And now we learn that they are at least taking meetings from places outside the Phoenix metro area. It sounds like that will not result in them becoming the Las Vegas Diamondbacks, at least not any time soon. If you’re a Dbacks fan, however, and you’re considering getting a tattoo to honor your favorite baseball team, I’d just consider getting one with the “D” or snake logo and not the “A” logo for the time being.

Young Blue Jays say they aren’t intimidated by top seed Rays

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ST. PETERSBURG, Fla. (AP) When the Tampa Bay Rays and Toronto Blue Jays opened the pandemic-delayed season a little over two months ago, there was little to indicate the AL East rivals might meet again to begin the playoffs.

While the Rays launched the truncated 60-game schedule with expectations of making a strong bid for their first division title in a decade, the Blue Jays generally were viewed as an immensely talented young team still years away from postseason contention.

Tampa Bay didn’t disappoint, shrugging off a slow start to go a league-best 40-20 and claim the No. 1 seed in the AL playoffs that begin Tuesday.

Lefty Blake Snell, who’ll start Game 1 of the best-of-three wild-card series against Toronto at Tropicana Field, also isn’t surprised that the eighth-seeded Blue Jays earned a spot, too.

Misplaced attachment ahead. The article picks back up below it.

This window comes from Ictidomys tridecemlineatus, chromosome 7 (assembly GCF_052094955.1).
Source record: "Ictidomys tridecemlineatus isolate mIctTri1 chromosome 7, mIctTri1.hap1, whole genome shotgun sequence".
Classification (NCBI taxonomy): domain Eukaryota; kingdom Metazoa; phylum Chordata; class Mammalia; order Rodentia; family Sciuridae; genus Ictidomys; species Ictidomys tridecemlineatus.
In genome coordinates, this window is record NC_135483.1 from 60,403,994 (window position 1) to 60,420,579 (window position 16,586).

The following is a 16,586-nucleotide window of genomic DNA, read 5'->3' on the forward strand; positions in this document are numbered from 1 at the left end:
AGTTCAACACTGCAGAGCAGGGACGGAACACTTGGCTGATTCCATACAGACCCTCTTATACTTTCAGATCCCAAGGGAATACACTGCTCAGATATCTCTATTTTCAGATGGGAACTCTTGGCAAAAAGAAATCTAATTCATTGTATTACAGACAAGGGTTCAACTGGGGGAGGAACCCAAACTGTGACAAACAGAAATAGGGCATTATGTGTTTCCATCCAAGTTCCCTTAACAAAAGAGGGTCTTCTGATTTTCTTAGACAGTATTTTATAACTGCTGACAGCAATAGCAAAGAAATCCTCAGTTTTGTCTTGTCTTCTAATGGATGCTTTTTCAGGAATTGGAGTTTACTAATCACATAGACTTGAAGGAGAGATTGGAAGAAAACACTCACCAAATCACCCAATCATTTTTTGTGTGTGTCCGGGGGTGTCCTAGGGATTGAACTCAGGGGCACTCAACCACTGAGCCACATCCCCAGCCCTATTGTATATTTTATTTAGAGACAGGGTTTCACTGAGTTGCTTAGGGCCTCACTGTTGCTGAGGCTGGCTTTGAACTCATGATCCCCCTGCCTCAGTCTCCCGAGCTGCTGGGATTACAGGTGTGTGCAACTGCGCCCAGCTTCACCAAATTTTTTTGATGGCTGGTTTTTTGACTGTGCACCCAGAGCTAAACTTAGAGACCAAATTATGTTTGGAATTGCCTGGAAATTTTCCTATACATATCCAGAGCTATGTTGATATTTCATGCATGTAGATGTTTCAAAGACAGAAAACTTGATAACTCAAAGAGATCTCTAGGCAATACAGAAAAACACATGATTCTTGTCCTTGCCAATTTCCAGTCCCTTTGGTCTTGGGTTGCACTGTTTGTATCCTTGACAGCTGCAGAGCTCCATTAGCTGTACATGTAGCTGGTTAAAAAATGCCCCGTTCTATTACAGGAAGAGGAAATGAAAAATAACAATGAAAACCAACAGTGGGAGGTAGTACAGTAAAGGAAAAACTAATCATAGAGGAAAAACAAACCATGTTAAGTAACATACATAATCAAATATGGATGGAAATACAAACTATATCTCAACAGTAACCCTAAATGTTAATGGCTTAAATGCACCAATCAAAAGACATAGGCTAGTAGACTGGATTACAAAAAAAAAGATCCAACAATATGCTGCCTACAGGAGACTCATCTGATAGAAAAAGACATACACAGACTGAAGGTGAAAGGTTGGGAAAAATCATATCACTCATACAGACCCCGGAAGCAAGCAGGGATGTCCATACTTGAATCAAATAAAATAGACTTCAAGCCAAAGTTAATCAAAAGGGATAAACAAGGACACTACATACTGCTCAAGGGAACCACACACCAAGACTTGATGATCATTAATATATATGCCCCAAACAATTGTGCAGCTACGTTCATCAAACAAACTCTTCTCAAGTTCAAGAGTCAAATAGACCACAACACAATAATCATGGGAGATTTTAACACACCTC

The Rays won six of 10 games between the teams during the regular season, but were outscored 48-44 and outhomered 17-11.

And while Toronto (32-28) lacks the playoff experience Tampa Bay gained last season when the Rays beat Oakland in the AL wild-card game before falling to Houston in the divisional round, the Blue Jays are building with exciting young players such as Cavan Biggio, Bo Bichette and Vladimir Guerrero Jr.

“They’ve got a lot of young guys who can ball over there,” Snell said. “It’s going to be fun to compete and see how we do.”

Rays defensive whiz Kevin Kiermaier said Tampa Bay, in the playoffs in consecutive seasons for the second time franchise history, will not take the Blue Jays lightly.

“We know we’re playing a real good team,” Kiermaier said. “It’s not going to be easy, regardless of what a team is seeded.”

The Blue Jays, who’ll start right-hander Matt Shoemaker, aren’t conceding anything.

Bichette said he and his teammates respect how good Tampa Bay is, but are not intimidated by facing the No. 1 seed.